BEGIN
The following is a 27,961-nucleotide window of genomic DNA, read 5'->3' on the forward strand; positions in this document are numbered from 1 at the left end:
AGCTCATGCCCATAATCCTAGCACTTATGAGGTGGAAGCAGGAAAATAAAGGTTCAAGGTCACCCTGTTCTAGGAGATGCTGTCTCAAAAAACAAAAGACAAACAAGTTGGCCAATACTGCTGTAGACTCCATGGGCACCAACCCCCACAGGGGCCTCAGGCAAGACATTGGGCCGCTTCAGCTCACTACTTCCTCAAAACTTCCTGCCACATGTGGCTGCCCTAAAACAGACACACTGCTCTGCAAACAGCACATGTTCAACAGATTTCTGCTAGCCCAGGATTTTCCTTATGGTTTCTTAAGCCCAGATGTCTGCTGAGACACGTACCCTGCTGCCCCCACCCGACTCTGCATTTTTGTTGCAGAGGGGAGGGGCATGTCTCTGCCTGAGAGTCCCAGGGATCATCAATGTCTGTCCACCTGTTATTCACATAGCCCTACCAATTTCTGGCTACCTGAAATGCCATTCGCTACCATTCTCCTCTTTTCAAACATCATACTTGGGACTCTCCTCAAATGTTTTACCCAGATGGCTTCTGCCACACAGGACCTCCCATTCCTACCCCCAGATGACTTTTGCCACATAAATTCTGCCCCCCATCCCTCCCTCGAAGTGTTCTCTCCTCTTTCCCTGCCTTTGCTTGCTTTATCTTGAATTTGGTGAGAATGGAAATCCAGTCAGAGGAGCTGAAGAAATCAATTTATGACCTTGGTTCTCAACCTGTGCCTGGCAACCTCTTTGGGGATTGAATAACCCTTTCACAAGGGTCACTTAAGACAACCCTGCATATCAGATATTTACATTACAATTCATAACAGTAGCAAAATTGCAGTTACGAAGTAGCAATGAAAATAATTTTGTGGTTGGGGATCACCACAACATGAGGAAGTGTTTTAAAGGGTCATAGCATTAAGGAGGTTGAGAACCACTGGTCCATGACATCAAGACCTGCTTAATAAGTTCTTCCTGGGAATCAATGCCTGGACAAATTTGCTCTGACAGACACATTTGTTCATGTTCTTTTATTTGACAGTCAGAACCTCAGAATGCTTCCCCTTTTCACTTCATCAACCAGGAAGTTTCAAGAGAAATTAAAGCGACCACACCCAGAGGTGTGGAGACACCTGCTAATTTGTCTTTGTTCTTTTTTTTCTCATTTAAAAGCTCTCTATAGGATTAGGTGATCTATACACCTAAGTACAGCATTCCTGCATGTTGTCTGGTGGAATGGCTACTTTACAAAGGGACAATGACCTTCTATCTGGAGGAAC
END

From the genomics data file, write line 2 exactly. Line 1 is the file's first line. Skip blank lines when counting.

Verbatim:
AGCTCATGCCCATAATCCTAGCACTTATGAGGTGGAAGCAGGAAAATAAAGGTTCAAGGTCACCCTGTTCTAGGAGATGCTGTCTCAAAAAACAAAAGACAAACAAGTTGGCCAATACTGCTGTAGACTCCATGGGCACCAACCCCCACAGGGGCCTCAGGCAAGACATTGGGCCGCTTCAGCTCACTACTTCCTCAAAACTTCCTGCCACATGTGGCTGCCCTAAAACAGACACACTGCTCTGCAAACAGCACATGTTCAACAGATTTCTGCTAGCCCAGGATTTTCCTTATGGTTTCTTAAGCCCAGATGTCTGCTGAGACACGTACCCTGCTGCCCCCACCCGACTCTGCATTTTTGTTGCAGAGGGGAGGGGCATGTCTCTGCCTGAGAGTCCCAGGGATCATCAATGTCTGTCCACCTGTTATTCACATAGCCCTACCAATTTCTGGCTACCTGAAATGCCATTCGCTACCATTCTCCTCTTTTCAAACATCATACTTGGGACTCTCCTCAAATGTTTTACCCAGATGGCTTCTGCCACACAGGACCTCCCATTCCTACCCCCAGATGACTTTTGCCACATAAATTCTGCCCCCCATCCCTCCCTCGAAGTGTTCTCTCCTCTTTCCCTGCCTTTGCTTGCTTTATCTTGAATTTGGTGAGAATGGAAATCCAGTCAGAGGAGCTGAAGAAATCAATTTATGACCTTGGTTCTCAACCTGTGCCTGGCAACCTCTTTGGGGATTGAATAACCCTTTCACAAGGGTCACTTAAGACAACCCTGCATATCAGATATTTACATTACAATTCATAACAGTAGCAAAATTGCAGTTACGAAGTAGCAATGAAAATAATTTTGTGGTTGGGGATCACCACAACATGAGGAAGTGTTTTAAAGGGTCATAGCATTAAGGAGGTTGAGAACCACTGGTCCATGACATCAAGACCTGCTTAATAAGTTCTTCCTGGGAATCAATGCCTGGACAAATTTGCTCTGACAGACACATTTGTTCATGTTCTTTTATTTGACAGTCAGAACCTCAGAATGCTTCCCCTTTTCACTTCATCAACCAGGAAGTTTCAAGAGAAATTAAAGCGACCACACCCAGAGGTGTGGAGACACCTGCTAATTTGTCTTTGTTCTTTTTTTTCTCATTTAAAAGCTCTCTATAGGATTAGGTGATCTATACACCTAAGTACAGCATTCCTGCATGTTGTCTGGTGGAATGGCTACTTTACAAAGGGACAATGACCTTCTATCTGGAGGAAC